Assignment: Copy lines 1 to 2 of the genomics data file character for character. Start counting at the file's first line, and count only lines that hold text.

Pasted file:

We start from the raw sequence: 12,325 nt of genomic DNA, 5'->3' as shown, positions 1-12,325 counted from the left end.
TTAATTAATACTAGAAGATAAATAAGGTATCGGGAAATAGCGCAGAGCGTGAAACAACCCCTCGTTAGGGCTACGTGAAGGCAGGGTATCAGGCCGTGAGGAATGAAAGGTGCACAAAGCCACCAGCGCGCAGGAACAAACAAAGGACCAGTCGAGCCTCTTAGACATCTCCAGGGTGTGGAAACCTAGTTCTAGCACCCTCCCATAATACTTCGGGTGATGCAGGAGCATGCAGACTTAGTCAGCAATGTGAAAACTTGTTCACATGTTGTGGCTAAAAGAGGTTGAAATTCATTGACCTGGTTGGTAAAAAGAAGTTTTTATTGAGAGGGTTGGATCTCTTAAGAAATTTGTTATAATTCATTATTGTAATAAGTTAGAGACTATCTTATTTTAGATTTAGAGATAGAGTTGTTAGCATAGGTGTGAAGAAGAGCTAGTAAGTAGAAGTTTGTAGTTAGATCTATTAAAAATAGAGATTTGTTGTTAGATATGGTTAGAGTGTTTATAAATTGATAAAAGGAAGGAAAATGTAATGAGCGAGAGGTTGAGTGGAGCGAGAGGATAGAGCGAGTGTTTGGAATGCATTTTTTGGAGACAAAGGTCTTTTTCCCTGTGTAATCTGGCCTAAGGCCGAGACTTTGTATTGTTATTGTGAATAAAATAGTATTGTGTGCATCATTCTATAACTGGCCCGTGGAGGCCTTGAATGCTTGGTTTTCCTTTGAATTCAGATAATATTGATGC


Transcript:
We start from the raw sequence: 12,325 nt of genomic DNA, 5'->3' as shown, positions 1-12,325 counted from the left end.
TTAATTAATACTAGAAGATAAATAAGGTATCGGGAAATAGCGCAGAGCGTGAAACAACCCCTCGTTAGGGCTACGTGAAGGCAGGGTATCAGGCCGTGAGGAATGAAAGGTGCACAAAGCCACCAGCGCGCAGGAACAAACAAAGGACCAGTCGAGCCTCTTAGACATCTCCAGGGTGTGGAAACCTAGTTCTAGCACCCTCCCATAATACTTCGGGTGATGCAGGAGCATGCAGACTTAGTCAGCAATGTGAAAACTTGTTCACATGTTGTGGCTAAAAGAGGTTGAAATTCATTGACCTGGTTGGTAAAAAGAAGTTTTTATTGAGAGGGTTGGATCTCTTAAGAAATTTGTTATAATTCATTATTGTAATAAGTTAGAGACTATCTTATTTTAGATTTAGAGATAGAGTTGTTAGCATAGGTGTGAAGAAGAGCTAGTAAGTAGAAGTTTGTAGTTAGATCTATTAAAAATAGAGATTTGTTGTTAGATATGGTTAGAGTGTTTATAAATTGATAAAAGGAAGGAAAATGTAATGAGCGAGAGGTTGAGTGGAGCGAGAGGATAGAGCGAGTGTTTGGAATGCATTTTTTGGAGACAAAGGTCTTTTTCCCTGTGTAATCTGGCCTAAGGCCGAGACTTTGTATTGTTATTGTGAATAAAATAGTATTGTGTGCATCATTCTATAACTGGCCCGTGGAGGCCTTGAATGCTTGGTTTTCCTTTGAATTCAGATAATATTGATGC